The role of the global climate community in achieving the Paris Agreement goals

By Astrid Werkmeister

Astrid COP 3
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Astrid Werkmeister

Astrid Alexandra Werkmeister, University of Strathclyde, teaches and researches disaster management using satellite data, and observations that can be done via remote sensing from space or ground. Astrid is currently involved in projects involving machine learning for land-usage estimations via SAR, estimating electricity availability from night-light imagery in Nigeria, and using machine learning to detect gulag camps in Kazakhstan. In this blog, Astrid reflects on her experience at COP 26 in Glasgow and considers the role of  the ACU's Climate Research Cohort and the global climate community in achieving the goals of the Paris Agreement. 

From Paris to Glasgow

This is a reflection on data driven climate action, and of my attendance at COP26 (26th Conference of the Parties for Climate Change) in Glasgow, as I consider the collective steps needed on a global scale to achieve the goals of the Paris Agreement.

I had the opportunity to attend COP26 as a delegate/observer on behalf of the University of Strathclyde. As an observer, I did not have access to the World Leaders Summit, however I was able to observe elements of the conference during my delegation.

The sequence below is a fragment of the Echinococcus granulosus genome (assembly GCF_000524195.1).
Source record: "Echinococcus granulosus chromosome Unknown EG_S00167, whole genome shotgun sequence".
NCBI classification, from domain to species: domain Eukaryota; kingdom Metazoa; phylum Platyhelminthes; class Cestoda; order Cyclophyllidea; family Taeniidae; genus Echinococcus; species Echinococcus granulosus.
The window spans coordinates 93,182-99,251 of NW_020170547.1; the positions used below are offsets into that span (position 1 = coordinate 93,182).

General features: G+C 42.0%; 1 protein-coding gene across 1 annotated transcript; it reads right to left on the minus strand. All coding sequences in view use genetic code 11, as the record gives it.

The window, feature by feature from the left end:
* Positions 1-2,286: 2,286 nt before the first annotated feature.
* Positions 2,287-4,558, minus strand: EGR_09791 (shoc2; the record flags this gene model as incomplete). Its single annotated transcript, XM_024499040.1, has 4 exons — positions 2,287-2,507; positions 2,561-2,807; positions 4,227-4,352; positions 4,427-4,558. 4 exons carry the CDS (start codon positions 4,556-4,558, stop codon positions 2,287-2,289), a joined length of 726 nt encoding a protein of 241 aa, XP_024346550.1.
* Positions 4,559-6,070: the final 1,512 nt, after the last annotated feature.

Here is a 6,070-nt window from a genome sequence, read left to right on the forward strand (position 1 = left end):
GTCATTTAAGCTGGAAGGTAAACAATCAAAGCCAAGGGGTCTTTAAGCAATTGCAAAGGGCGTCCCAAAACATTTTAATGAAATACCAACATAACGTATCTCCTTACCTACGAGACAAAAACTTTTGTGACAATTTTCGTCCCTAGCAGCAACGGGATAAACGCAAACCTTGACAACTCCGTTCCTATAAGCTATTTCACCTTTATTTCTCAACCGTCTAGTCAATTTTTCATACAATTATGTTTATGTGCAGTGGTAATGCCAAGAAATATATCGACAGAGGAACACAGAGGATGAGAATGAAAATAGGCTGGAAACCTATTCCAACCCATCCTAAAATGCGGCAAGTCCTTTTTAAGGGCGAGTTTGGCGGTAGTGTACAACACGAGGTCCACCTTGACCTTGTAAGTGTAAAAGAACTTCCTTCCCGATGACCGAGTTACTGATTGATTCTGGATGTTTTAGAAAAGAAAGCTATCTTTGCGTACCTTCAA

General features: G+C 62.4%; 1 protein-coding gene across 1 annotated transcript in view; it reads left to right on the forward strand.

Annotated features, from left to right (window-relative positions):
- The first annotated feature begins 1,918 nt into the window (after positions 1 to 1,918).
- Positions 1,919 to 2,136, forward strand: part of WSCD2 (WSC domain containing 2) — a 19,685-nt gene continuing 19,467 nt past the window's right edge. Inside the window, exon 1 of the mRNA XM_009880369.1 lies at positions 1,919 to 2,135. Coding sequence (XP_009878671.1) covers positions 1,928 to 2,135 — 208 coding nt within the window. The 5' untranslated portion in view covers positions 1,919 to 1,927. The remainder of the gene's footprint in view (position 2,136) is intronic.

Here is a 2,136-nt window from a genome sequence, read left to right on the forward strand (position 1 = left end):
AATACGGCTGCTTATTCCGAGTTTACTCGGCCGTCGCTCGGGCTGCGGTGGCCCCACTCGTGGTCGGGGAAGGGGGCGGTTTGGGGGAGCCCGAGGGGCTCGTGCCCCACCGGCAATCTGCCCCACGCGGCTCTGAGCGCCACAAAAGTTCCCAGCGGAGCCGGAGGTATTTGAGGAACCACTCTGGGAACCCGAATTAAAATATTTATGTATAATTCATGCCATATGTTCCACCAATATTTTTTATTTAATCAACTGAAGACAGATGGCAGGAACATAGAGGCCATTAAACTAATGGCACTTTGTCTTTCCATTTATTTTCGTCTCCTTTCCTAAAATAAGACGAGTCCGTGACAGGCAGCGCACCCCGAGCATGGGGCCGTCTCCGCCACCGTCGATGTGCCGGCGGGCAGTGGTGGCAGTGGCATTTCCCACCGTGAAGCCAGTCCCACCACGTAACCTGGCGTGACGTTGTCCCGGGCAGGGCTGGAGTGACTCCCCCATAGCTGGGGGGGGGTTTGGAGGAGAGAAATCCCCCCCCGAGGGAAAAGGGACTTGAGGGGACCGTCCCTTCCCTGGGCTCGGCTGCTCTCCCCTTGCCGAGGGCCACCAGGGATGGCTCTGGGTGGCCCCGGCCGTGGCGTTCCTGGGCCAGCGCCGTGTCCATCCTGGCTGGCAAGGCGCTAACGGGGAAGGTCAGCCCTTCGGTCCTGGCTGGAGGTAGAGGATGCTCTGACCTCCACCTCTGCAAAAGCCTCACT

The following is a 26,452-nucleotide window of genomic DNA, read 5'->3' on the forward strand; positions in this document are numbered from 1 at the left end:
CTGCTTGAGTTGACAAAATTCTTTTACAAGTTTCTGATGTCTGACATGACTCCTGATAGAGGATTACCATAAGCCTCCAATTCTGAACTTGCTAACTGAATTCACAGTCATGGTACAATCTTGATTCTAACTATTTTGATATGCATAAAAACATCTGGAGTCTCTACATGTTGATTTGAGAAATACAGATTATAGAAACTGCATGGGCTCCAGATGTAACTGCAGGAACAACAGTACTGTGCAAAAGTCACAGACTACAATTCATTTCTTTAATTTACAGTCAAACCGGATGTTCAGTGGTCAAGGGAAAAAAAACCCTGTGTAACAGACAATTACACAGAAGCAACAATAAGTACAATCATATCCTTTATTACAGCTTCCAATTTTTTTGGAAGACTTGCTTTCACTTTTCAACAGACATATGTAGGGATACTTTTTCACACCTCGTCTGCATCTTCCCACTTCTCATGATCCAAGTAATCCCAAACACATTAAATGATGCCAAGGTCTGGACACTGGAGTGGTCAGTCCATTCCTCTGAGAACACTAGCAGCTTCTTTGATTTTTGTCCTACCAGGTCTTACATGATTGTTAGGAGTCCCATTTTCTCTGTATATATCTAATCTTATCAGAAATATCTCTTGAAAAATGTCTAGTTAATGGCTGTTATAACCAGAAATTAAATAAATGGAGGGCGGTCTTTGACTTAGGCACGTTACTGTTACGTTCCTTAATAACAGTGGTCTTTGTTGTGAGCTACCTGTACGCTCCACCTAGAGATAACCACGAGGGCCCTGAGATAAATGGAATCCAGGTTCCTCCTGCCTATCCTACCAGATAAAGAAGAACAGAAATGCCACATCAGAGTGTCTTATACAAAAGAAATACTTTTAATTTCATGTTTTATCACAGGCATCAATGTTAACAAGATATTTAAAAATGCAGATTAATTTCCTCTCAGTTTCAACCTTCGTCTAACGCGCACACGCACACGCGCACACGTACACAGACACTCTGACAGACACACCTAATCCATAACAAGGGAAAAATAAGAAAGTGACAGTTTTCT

On the first day, a moment that struck me, as I waited in a lengthy queue to enter the conference, was a young girl in the window of a hotel holding a sign, “Save our Planet”. While surrounded by people from around the globe from numerous sectors including journalists, professionals from health departments, the auto industry, space industry, energy policy makers, architecture, scientists and more, the gesture reflected the gravitas of the conference and what we were collectively aiming to achieve - solutions to the numerous challenges associated with the climate crisis and to mitigate the crisis.

Astrid at COP26 in Glasgow, November 2021

Image: Astrid at COP26 in Glasgow

To further put this into perspective, the ACU Commonwealth Futures Climate Research Cohort is a collective of climate researchers with expertise from around the world where each is facing a different climate challenge, emulating a microcosm of the expertise and climate challenges being represented at COP.